Why Should I Major In Psychology

By David Krug David Krug is the CEO & President of Bankovia. He's a lifelong expat who has lived in the Philippines, Mexico, Thailand, and Colombia. When he's not reading about cryptocurrencies, he's researching the latest personal finance software. 10 minute read

Psychology is a branch of science that focuses on how people think and act. To understand why people think, feel, and act the way they do, you may wonder if a four-year degree in psychology is worth the time and effort.

The truth is that specializing in the study of psychology has numerous advantages. With a degree, you’ll be prepared for an exciting and lucrative career – or several. For example, you may be able to help others overcome their difficulties or conduct insightful experiments into why people think and act in certain ways. You can even use the skills you learn in psychology classes to help you deal with difficult situations in your personal life.

To learn more about the many hidden advantages of pursuing a psychology degree, continue reading.

Incredibly Profitable

The high salary potential of a psychology degree is definitely a point in favor of this educational path, but money alone will not buy you a career satisfaction.

According to the U.S. Bureau of Labor Statistics, psychologists make an average annual salary of $72,580, more than twice the median wage for all occupations combined (BLS). Psychologists can expect to make even more money. Industrial and organizational psychologists earn a median annual salary of $77,350, according to the BLS. According to the BLS, the median salary for psychologists outside of clinical, counseling, and school psychology is $94,590. Developmental, forensic, and social psychologists are among those who can command salaries in the six-figure range.

Your employer can also have an impact on your earning potential if you have a psychology degree. If you work in a hospital rather than a school or an outpatient clinic, you can expect to make $81,430 per year. The median salary for psychologists employed by the federal government is $90,620, if you have a bachelor’s degree in psychology.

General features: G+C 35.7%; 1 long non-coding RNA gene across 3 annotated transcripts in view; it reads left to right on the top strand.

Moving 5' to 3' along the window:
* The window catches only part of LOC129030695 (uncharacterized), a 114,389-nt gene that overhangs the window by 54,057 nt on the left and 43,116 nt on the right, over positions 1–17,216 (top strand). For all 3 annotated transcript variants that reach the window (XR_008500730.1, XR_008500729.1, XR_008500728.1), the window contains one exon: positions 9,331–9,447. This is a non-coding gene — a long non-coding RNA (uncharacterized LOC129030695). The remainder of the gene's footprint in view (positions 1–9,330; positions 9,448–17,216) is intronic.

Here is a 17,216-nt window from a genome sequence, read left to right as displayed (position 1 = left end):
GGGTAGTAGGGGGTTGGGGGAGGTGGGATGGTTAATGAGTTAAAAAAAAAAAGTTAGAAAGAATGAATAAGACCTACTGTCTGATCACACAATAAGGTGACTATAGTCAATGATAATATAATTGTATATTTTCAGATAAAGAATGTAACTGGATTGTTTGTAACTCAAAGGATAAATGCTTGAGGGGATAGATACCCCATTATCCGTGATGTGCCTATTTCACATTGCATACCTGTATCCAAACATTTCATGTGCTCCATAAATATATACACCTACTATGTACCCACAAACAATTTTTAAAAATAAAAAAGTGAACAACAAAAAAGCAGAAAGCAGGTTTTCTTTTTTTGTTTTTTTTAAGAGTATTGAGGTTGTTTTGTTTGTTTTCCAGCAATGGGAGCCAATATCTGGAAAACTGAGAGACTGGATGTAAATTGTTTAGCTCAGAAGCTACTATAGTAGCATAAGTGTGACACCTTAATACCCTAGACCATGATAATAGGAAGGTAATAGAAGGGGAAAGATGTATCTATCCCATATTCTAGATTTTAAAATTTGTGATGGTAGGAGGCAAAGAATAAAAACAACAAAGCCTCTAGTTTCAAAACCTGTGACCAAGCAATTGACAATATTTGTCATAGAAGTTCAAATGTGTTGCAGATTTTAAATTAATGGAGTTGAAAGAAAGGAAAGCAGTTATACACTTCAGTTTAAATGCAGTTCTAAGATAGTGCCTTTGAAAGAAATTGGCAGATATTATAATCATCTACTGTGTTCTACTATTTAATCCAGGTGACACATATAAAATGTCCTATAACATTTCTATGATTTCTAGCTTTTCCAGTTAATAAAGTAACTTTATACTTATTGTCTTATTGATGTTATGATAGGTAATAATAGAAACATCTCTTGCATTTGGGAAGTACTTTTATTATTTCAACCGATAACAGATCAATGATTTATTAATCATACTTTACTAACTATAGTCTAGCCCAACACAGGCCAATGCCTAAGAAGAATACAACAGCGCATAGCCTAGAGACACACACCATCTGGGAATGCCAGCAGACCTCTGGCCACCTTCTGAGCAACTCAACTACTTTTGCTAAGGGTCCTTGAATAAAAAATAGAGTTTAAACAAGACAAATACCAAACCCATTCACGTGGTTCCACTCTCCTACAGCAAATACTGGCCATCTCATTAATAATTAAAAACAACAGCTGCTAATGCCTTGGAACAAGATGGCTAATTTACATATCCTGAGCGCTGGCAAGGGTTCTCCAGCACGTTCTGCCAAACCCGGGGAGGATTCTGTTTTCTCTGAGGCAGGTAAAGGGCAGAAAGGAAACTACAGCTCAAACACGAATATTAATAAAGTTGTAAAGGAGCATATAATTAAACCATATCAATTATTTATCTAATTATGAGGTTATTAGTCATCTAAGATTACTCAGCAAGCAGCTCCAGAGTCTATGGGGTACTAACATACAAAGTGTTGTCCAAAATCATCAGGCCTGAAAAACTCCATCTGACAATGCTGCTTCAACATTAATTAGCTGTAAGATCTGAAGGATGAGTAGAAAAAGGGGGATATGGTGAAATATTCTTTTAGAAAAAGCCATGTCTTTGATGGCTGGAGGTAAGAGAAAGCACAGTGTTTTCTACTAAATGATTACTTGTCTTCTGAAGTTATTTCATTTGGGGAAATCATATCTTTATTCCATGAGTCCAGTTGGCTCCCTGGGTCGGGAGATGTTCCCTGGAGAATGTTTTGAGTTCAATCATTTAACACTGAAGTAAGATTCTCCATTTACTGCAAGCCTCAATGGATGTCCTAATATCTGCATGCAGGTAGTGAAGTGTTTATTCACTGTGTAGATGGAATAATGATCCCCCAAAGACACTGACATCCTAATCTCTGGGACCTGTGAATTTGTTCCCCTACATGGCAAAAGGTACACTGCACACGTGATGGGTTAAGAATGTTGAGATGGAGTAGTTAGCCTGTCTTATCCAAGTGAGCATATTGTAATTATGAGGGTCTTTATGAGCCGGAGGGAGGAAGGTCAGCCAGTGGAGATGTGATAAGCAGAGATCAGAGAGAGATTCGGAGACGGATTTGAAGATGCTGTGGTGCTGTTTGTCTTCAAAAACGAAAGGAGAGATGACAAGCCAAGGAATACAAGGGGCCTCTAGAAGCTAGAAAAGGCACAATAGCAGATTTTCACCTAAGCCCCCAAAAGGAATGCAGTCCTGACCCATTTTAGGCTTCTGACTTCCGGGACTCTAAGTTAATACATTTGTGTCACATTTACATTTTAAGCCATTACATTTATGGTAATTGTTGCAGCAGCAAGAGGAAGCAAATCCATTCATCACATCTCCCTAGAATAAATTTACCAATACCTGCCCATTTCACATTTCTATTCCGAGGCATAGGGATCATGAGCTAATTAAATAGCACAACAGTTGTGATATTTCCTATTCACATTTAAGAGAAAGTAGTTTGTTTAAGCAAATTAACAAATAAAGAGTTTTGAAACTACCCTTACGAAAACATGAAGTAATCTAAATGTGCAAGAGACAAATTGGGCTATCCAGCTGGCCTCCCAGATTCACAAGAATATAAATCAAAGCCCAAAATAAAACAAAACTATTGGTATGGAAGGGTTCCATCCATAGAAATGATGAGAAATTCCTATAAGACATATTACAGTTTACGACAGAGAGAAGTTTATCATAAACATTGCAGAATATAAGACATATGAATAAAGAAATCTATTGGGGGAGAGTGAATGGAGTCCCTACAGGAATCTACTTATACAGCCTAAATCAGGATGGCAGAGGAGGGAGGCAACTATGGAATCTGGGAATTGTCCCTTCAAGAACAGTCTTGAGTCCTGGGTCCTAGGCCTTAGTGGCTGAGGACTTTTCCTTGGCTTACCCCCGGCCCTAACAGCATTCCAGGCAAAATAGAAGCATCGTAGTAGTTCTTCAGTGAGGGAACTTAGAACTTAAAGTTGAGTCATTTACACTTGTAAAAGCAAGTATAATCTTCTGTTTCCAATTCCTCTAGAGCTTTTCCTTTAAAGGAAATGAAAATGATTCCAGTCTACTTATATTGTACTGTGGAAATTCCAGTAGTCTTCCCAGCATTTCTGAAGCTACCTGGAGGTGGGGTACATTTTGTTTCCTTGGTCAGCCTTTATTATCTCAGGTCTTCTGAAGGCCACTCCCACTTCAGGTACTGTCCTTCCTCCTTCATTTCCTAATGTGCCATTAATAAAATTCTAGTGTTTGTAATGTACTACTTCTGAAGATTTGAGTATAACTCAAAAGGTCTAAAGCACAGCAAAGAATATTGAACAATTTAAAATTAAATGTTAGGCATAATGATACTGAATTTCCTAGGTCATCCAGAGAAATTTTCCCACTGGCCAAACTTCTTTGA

Even within the field of psychology, salaries can vary widely. According to the Bureau of Labor Statistics (BLS), the top 10 percent of American psychologists make an average yearly salary of $118,310.

Optimistic Job Prospects

In addition to a high salary, psychology is a rapidly expanding field. The Bureau of Labor Statistics (BLS) expects job growth in all occupations to be just 7% over the next decade. Even in the social sciences, where job growth is expected to be slightly better, only 12% growth is predicted.

Psychologists’ jobs are expected to grow at a rate that is “much faster than average,” according to the Bureau of Labor Statistics (BLS). Clinical, counseling, and school psychologists, in particular, will see a 20% increase in job opportunities. In places like hospitals, schools, social service agencies, and mental health facilities, many of these new opportunities will be available.

Numerous Possibilities for Specialization

There is no such thing as a universally applicable role for psychologists. A wide range of specializations are available in psychology because of its many subfields. Psychology majors can choose from a variety of specializations in areas such as clinical work with children or research in fields such as criminology or clinical work with adults who are struggling with mental illness.

These are a few of the areas of expertise available:

  • Clinical psychology is the study and application of mental health diagnosis and treatment.
  • Psychologists who specialize in counseling psychology are concerned with helping people cope with the difficulties they face in their personal, professional, and social lives.
  • a branch of educational psychology that focuses on issues related to learning and conduct in schools
  • Throughout the course of a person’s life, their thoughts, feelings, and actions change and evolve.
  • Psychological concepts and research applied to the legal system in cases of family law, civil law, and criminal justice are known as forensic psychology.
  • The field of social psychology focuses on how people’s thoughts and actions are influenced by their interactions with others.

In addition to these roles, psychologists have the option to specialize further. What kinds of mental health issues can a clinical psychologist help people with? What kinds of issues can a counseling psychologist assist you with? A developmental psychologist must decide whether or not he or she wants to devote their time to helping children or the elderly. The cases that a psychologist with expertise in forensics will be able to help with In the end, it all boils down to an individual’s personal interests and the steps they take to get ready for a career in psychology.

Versatile Preparation for the Workplace

When you earn a degree in psychology, you don’t have to be a psychologist. You have other options as well. Many professions and industries value the ability to understand how people think and why they act the way they do. If a student doesn’t pursue a graduate or doctoral degree in psychology after completing an undergraduate degree in the subject, it’s not uncommon for them to pursue other career paths.